On intervening in Syria
The aim of the ‘limited war’ as set out by the United States and its European vassals is simple. The Syrian regime was slowly re-establishing its control over the country against the opposition armed by the West and its tributary states in the region (Saudi Arabia and Qatar). This situation required correction. The opposition in this depressing civil war needed to be strengthened militarily and psychologically.
Since Obama had said chemical weapons were the ‘red line’, the weapons were bound to come into play. Cui prodest? as the Romans used to inquire. Who profits? Clearly, not the Syrian regime.
Several weeks ago, two journalists from Le Monde had already discovered chemical weapons. The question is: if they were used, who used them? The Obama administration and its camp followers would like us to believe that Assad permitted UN chemical weapons inspectors into Syria, and then marked their arrival by launching a chemical weapon assault against women and children, about fifteen kilometres away from the hotel where the inspectors were lodged. It simply does not make sense. Who carried out this atrocity?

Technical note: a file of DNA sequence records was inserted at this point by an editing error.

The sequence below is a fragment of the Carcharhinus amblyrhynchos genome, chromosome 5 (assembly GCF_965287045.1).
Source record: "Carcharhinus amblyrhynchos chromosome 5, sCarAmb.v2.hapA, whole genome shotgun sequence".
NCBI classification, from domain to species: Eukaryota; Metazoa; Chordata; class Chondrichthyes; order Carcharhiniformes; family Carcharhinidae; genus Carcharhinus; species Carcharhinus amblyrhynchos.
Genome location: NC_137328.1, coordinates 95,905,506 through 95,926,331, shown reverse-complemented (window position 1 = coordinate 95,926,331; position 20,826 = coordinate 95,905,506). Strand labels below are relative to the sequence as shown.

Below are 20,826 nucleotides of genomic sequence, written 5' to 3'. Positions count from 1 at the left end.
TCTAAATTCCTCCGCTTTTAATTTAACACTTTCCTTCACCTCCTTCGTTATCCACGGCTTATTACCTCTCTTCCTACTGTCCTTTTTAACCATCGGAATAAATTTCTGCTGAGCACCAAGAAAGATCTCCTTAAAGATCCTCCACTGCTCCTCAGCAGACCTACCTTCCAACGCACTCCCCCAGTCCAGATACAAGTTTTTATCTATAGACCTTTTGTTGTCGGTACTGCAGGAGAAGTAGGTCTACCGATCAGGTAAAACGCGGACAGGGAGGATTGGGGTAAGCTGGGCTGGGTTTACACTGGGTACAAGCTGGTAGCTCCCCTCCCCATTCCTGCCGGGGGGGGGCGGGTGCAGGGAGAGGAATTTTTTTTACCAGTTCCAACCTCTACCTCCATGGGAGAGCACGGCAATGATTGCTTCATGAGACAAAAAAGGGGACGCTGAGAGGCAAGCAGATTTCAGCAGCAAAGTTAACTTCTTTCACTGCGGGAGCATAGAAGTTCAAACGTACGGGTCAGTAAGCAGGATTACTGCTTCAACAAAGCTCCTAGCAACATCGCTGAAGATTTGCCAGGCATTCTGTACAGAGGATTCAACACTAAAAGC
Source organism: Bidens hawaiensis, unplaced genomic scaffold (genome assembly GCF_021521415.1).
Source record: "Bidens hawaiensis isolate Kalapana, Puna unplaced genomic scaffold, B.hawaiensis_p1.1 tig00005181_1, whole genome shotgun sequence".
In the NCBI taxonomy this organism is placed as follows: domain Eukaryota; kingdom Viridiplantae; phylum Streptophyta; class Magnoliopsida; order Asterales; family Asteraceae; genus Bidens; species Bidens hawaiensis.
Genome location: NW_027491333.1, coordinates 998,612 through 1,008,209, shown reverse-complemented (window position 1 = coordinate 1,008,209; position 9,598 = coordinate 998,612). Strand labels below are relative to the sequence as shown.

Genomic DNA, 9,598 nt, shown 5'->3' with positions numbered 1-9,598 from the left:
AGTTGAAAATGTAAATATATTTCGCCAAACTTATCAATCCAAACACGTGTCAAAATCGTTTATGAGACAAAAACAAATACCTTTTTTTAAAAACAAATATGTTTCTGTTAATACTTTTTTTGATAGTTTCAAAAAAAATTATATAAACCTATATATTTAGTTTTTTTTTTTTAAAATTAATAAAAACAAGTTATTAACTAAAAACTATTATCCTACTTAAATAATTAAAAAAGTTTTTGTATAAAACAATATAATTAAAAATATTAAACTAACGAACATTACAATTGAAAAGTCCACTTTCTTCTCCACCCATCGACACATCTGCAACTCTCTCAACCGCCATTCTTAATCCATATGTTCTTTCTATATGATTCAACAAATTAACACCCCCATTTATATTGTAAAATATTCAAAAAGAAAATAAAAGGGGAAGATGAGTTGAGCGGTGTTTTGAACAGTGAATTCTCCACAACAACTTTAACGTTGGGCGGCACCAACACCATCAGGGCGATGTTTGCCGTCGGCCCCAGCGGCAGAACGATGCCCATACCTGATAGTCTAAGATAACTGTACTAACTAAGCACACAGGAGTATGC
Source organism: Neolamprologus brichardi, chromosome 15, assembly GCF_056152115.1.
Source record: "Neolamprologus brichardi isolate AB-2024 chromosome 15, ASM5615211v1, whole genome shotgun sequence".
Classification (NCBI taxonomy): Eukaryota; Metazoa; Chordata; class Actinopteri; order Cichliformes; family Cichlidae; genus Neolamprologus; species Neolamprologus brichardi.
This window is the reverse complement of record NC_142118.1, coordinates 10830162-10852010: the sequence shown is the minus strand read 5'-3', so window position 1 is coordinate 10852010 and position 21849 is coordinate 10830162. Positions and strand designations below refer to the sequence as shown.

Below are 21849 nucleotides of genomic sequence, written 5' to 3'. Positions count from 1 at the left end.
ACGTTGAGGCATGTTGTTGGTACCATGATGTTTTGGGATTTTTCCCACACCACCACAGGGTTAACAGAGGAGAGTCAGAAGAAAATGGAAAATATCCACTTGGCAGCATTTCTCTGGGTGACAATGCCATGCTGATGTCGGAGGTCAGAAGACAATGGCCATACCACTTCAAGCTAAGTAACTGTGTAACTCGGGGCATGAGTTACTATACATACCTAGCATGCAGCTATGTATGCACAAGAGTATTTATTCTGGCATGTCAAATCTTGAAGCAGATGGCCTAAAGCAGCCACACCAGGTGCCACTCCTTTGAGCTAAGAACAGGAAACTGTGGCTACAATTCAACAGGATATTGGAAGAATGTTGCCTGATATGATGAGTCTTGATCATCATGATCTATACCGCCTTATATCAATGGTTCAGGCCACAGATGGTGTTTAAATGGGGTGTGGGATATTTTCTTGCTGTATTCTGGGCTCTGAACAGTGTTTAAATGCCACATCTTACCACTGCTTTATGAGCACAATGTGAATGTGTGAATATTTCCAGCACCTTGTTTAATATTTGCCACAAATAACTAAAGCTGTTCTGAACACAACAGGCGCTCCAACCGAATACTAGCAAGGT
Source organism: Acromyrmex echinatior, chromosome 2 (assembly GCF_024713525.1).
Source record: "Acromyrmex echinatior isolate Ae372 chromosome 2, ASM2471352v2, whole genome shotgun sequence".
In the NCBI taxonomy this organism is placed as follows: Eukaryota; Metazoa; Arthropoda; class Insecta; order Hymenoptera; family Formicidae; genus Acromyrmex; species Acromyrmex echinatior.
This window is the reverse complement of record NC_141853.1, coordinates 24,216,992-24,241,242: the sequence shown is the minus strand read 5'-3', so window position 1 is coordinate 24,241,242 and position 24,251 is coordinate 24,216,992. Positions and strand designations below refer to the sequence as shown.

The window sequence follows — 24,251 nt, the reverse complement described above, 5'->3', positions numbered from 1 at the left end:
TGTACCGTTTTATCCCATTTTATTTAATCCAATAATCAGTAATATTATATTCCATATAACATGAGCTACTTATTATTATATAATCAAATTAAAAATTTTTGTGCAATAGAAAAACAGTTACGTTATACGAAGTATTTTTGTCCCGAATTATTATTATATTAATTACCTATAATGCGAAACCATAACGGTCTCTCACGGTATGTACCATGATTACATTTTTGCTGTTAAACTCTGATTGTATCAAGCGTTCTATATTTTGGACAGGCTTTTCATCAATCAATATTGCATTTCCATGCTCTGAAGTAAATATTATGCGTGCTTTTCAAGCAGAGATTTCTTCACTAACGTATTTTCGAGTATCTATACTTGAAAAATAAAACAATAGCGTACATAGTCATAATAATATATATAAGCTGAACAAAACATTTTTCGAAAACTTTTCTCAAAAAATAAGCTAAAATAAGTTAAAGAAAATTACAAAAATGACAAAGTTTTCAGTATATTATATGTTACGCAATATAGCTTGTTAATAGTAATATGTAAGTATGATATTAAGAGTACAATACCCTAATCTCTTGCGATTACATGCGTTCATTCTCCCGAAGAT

In Iraq we know it was the US that used white phosphorus in Fallujah in 2004 (there were no red lines there except those drawn in Iraqi blood), so the justification is as murky as it was in previous wars.
Ever since the war and occupation of Iraq, the Arab world has been divided between Sunni and Shia components. Backing the targeting of Syria are two old friends: Saudi Arabia and Israel. Both want the regime in Iran destroyed. The Saudis for factional reasons, the Israelis because they’re desperate to exterminate Hizbullah. That’s the endgame they have in sight and Washington, after resisting for a bit, is playing ball again. Bombing Syria is the first step.
It’s foolish to get too worked up about Britain. It’s a vassal state, de facto governed by a National Government that includes Parliamentary Labour. Its political parties have accepted permanently situating themselves in the ‘posterior of the White House’. Cameron was gung-ho for a war some months ago. When the US went cold on the idea, Downing Street shut up. Now they’re back in action with little Ed saying that he backs the war ‘reluctantly’, the most pathetic of positions. Conservative backbenchers are putting up a stiffer resistance. Will more Tories vote against than Labour? We shall see.
The Iranians have reacted strongly and threatened suitable retaliation. It may be bluff, but what it reveals is that even with a new ‘moderate’ leader, praised by the Western media, the stance being taken is no different from that of Ahmedinejad. Tehran understands well what is at stake and why. Every single Western intervention in the Arab world and its surrounds has made the conditions worse. The raids being planned by the Pentagon and its subsidiaries in Nato are likely to follow the same pattern.
Meanwhile in Egypt, an Arab Pinochet is restoring ‘order’ in time-honoured fashion, with the backing of the slightly embarrassed leaders of the US/EU conglomerate.